I just got a new computer for work. It is the first update I have had in many years, so I’m working my way through my files to make sure I remove any personal stuff before I surrender it to the Smithsonian. Mostly I’m just deleting notes for blog posts that I never finished (and don’t intend to). Then I found this great video that I almost forgot about.
Matt and I went hiking last fall. He suggested a trail that I hadn’t done in a small mountain range that is just over the Nevada border. He told me that Hawkwatch International, an organization dedicated to preserving birds (raptors in particular), had a camp set up at the top of the ridge. They have a number of biologists and students that stay up there through the migration season to count the birds that they see and to band the ones that they can catch in their traps (designed to be as harmless to the birds as possible).
What he didn’t tell me was that there was a chance that I would get to release a bird back into the wild after it was banded. He had been before and he saw that they let visitors to the camp come and help count birds (which I tried to do, but I’m not very good at identifying a bird from more than 100 yards away, so I wasn’t very useful) and he got to release a raptor on his first visit. He probably didn’t want to tell me so that I wouldn’t get my hopes up. Which would have happened. And they only caught one bird while we were in camp, so it almost didn’t happen. But it did! And the surprise of it just made it that more exciting.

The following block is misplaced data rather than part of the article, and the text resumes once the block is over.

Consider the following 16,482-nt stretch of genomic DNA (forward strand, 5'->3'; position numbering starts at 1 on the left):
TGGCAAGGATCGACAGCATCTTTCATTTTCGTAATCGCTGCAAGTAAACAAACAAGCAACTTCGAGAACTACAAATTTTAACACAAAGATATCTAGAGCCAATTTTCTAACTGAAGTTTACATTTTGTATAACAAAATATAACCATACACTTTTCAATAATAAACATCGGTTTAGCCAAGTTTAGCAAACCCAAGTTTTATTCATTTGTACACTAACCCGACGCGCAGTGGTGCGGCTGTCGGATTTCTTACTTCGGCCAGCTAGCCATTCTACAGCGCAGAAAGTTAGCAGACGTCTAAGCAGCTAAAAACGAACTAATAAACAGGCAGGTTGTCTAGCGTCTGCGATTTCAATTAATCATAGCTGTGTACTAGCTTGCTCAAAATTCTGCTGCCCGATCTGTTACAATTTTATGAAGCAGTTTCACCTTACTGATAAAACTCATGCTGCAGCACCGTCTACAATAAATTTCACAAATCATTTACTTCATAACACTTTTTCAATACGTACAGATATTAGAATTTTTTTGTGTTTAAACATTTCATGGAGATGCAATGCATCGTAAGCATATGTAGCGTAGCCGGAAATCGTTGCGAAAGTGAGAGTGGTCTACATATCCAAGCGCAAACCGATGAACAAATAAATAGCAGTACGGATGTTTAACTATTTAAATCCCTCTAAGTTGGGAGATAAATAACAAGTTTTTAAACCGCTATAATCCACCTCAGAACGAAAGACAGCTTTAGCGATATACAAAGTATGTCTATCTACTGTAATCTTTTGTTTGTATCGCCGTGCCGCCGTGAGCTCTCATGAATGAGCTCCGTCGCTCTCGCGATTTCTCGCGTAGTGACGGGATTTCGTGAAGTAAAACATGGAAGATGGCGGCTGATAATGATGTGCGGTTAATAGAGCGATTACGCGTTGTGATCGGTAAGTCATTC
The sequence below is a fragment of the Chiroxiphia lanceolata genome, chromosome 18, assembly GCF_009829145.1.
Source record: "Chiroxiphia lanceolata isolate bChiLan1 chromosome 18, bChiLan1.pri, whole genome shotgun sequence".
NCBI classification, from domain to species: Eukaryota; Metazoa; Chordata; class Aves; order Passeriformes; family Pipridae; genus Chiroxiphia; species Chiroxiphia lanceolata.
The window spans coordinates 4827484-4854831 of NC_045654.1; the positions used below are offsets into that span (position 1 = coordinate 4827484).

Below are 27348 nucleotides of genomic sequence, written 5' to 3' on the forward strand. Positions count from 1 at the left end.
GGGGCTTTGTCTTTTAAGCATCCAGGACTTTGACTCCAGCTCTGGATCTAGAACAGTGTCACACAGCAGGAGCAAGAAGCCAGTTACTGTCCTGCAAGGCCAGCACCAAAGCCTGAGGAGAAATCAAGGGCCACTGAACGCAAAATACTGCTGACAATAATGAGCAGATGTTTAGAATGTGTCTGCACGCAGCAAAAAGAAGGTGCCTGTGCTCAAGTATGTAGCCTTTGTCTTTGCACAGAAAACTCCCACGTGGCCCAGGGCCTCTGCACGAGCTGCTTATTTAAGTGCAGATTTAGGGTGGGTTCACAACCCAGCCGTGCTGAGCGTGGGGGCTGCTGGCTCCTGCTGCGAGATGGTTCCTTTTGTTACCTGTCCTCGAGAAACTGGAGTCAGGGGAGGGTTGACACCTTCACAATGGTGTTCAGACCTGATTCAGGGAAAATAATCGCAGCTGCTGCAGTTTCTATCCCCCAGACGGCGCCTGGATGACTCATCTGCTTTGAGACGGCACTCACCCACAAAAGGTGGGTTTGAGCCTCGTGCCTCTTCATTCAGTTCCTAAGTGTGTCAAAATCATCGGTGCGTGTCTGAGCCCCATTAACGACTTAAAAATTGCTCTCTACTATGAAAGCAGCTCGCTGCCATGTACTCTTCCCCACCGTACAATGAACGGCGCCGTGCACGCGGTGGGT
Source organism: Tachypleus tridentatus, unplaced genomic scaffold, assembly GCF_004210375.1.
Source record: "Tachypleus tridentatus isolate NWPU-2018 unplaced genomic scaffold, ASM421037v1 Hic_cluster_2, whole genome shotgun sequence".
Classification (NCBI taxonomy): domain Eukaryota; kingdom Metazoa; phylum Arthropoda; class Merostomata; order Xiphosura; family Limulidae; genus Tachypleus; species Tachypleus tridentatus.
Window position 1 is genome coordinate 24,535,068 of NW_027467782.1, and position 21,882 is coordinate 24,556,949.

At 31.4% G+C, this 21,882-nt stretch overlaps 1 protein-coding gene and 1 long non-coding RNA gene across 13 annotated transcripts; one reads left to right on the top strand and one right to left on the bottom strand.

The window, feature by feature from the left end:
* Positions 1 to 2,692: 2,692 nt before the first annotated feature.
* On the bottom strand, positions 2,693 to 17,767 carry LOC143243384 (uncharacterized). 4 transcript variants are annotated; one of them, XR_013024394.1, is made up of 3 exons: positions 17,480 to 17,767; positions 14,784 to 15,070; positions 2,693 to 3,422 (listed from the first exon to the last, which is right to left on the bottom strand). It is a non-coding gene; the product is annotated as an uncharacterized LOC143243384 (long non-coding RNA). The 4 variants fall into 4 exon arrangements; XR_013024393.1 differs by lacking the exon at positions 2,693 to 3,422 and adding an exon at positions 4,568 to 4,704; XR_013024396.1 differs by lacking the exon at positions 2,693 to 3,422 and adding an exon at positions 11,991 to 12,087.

That might not sound romantic to most folk, but to me, being led up a mountain only to learn that I would be holding and releasing a bird of prey back into the wild? It just doesn’t get any more swoon-worthy than that.
This little guy is a sharp-shinned hawk. Isn’t he gorgeous? He doesn’t seem too excited about his new jewelry, unfortunately. In these photos the biologist is showing me how to hold him without hurting him. Then in the video I get to send him back on his migratory path.